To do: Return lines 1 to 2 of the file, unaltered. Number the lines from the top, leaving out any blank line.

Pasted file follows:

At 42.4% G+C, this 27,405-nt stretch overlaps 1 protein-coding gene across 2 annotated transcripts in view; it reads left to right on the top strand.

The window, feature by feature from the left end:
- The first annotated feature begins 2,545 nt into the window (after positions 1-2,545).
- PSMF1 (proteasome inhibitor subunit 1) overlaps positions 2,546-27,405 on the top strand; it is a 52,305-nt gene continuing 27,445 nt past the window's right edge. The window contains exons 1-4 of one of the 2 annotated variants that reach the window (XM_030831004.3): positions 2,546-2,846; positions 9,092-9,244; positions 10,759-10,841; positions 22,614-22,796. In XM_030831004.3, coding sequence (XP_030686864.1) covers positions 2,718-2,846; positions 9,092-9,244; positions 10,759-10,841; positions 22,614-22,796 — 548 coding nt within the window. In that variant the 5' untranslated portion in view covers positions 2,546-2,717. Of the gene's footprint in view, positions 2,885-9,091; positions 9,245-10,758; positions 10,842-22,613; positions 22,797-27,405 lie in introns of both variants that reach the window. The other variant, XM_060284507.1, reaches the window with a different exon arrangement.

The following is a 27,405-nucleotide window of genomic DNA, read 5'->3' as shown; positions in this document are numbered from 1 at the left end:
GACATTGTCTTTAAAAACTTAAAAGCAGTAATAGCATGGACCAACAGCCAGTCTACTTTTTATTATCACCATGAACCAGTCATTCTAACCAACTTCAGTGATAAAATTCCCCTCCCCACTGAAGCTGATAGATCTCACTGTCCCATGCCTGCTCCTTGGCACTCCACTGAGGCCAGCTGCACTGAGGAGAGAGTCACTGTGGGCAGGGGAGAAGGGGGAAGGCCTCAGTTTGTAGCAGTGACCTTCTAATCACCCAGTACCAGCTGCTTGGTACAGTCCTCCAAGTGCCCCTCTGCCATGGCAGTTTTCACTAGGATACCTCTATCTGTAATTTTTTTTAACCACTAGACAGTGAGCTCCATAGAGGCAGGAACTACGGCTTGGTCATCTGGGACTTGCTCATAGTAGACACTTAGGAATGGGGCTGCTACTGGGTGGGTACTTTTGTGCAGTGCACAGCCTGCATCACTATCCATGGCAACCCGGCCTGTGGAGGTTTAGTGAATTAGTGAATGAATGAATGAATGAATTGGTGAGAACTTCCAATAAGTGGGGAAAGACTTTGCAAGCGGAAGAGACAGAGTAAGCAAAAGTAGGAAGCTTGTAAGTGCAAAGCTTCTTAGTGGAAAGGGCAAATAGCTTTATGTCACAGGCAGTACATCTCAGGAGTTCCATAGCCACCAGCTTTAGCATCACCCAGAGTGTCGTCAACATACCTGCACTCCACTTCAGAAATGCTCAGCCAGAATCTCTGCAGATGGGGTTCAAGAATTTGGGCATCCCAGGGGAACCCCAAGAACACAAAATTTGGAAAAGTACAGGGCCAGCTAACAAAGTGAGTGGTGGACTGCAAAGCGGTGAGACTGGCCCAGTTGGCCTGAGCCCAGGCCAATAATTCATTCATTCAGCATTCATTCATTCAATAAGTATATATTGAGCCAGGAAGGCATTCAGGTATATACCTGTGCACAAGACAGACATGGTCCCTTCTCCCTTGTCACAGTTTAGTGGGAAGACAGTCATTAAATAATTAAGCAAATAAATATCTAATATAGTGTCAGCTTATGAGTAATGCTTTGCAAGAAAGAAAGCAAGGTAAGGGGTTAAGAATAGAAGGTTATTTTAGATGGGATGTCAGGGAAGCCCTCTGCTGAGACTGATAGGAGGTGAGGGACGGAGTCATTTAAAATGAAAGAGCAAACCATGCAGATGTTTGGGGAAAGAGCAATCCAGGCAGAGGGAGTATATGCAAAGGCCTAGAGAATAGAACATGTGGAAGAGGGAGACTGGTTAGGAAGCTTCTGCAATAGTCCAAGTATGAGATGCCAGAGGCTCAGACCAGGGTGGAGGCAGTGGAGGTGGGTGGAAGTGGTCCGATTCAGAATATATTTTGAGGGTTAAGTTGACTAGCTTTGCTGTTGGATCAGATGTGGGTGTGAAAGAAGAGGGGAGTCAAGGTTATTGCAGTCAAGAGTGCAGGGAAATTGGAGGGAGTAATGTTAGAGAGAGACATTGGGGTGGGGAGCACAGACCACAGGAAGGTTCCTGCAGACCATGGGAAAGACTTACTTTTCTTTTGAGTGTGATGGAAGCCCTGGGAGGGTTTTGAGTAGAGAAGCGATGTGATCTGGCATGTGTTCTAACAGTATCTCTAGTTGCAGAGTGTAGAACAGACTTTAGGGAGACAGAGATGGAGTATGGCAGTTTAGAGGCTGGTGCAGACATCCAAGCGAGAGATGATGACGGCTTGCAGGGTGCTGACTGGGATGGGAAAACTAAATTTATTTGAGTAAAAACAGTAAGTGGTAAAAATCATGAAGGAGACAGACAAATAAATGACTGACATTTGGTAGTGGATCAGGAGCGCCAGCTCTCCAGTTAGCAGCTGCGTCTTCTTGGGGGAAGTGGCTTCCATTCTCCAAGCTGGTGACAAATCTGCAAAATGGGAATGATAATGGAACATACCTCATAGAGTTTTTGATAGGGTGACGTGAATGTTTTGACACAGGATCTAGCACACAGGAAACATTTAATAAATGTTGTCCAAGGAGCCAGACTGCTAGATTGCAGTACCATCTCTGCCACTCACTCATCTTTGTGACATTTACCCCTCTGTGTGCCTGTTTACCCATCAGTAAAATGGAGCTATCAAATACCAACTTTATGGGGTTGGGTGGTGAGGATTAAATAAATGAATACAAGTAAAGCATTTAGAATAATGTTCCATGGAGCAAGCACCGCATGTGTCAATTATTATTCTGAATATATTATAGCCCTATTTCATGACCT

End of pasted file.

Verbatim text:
At 42.4% G+C, this 27,405-nt stretch overlaps 1 protein-coding gene across 2 annotated transcripts in view; it reads left to right on the top strand.

The window, feature by feature from the left end: